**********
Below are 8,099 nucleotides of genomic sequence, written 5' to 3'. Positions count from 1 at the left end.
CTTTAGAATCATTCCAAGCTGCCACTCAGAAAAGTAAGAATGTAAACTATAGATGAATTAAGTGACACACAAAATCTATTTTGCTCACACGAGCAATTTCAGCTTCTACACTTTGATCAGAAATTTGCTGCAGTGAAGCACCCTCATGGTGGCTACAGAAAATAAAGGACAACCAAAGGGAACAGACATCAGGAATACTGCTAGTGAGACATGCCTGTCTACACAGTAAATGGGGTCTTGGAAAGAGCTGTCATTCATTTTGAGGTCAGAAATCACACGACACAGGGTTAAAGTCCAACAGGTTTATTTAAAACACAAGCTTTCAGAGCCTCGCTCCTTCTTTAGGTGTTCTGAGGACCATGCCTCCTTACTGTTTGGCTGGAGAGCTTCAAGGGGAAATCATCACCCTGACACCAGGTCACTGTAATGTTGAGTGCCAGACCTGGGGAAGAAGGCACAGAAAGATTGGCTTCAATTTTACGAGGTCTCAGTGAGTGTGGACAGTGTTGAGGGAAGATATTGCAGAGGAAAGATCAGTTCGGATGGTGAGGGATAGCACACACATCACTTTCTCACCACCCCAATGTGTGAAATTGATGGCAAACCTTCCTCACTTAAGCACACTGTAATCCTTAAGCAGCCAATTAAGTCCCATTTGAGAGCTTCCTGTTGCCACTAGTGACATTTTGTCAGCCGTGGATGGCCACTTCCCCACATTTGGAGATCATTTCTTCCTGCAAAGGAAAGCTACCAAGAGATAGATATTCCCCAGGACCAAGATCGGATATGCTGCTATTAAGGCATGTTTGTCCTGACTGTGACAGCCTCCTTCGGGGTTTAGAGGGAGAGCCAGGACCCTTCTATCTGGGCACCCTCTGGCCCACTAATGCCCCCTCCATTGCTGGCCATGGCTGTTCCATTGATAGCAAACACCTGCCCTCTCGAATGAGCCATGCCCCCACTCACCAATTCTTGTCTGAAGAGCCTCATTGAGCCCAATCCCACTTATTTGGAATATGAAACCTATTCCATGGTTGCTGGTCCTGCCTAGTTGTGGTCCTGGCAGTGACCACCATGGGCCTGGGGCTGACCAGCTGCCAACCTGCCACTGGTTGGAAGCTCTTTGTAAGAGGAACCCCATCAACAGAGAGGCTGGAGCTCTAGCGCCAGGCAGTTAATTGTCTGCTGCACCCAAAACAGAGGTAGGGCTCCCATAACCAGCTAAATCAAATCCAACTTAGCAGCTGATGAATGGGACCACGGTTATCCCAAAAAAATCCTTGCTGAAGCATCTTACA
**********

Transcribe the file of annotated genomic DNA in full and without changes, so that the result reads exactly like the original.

Below are 8,099 nucleotides of genomic sequence, written 5' to 3'. Positions count from 1 at the left end.
CTTTAGAATCATTCCAAGCTGCCACTCAGAAAAGTAAGAATGTAAACTATAGATGAATTAAGTGACACACAAAATCTATTTTGCTCACACGAGCAATTTCAGCTTCTACACTTTGATCAGAAATTTGCTGCAGTGAAGCACCCTCATGGTGGCTACAGAAAATAAAGGACAACCAAAGGGAACAGACATCAGGAATACTGCTAGTGAGACATGCCTGTCTACACAGTAAATGGGGTCTTGGAAAGAGCTGTCATTCATTTTGAGGTCAGAAATCACACGACACAGGGTTAAAGTCCAACAGGTTTATTTAAAACACAAGCTTTCAGAGCCTCGCTCCTTCTTTAGGTGTTCTGAGGACCATGCCTCCTTACTGTTTGGCTGGAGAGCTTCAAGGGGAAATCATCACCCTGACACCAGGTCACTGTAATGTTGAGTGCCAGACCTGGGGAAGAAGGCACAGAAAGATTGGCTTCAATTTTACGAGGTCTCAGTGAGTGTGGACAGTGTTGAGGGAAGATATTGCAGAGGAAAGATCAGTTCGGATGGTGAGGGATAGCACACACATCACTTTCTCACCACCCCAATGTGTGAAATTGATGGCAAACCTTCCTCACTTAAGCACACTGTAATCCTTAAGCAGCCAATTAAGTCCCATTTGAGAGCTTCCTGTTGCCACTAGTGACATTTTGTCAGCCGTGGATGGCCACTTCCCCACATTTGGAGATCATTTCTTCCTGCAAAGGAAAGCTACCAAGAGATAGATATTCCCCAGGACCAAGATCGGATATGCTGCTATTAAGGCATGTTTGTCCTGACTGTGACAGCCTCCTTCGGGGTTTAGAGGGAGAGCCAGGACCCTTCTATCTGGGCACCCTCTGGCCCACTAATGCCCCCTCCATTGCTGGCCATGGCTGTTCCATTGATAGCAAACACCTGCCCTCTCGAATGAGCCATGCCCCCACTCACCAATTCTTGTCTGAAGAGCCTCATTGAGCCCAATCCCACTTATTTGGAATATGAAACCTATTCCATGGTTGCTGGTCCTGCCTAGTTGTGGTCCTGGCAGTGACCACCATGGGCCTGGGGCTGACCAGCTGCCAACCTGCCACTGGTTGGAAGCTCTTTGTAAGAGGAACCCCATCAACAGAGAGGCTGGAGCTCTAGCGCCAGGCAGTTAATTGTCTGCTGCACCCAAAACAGAGGTAGGGCTCCCATAACCAGCTAAATCAAATCCAACTTAGCAGCTGATGAATGGGACCACGGTTATCCCAAAAAAATCCTTGCTGAAGCATCTTACA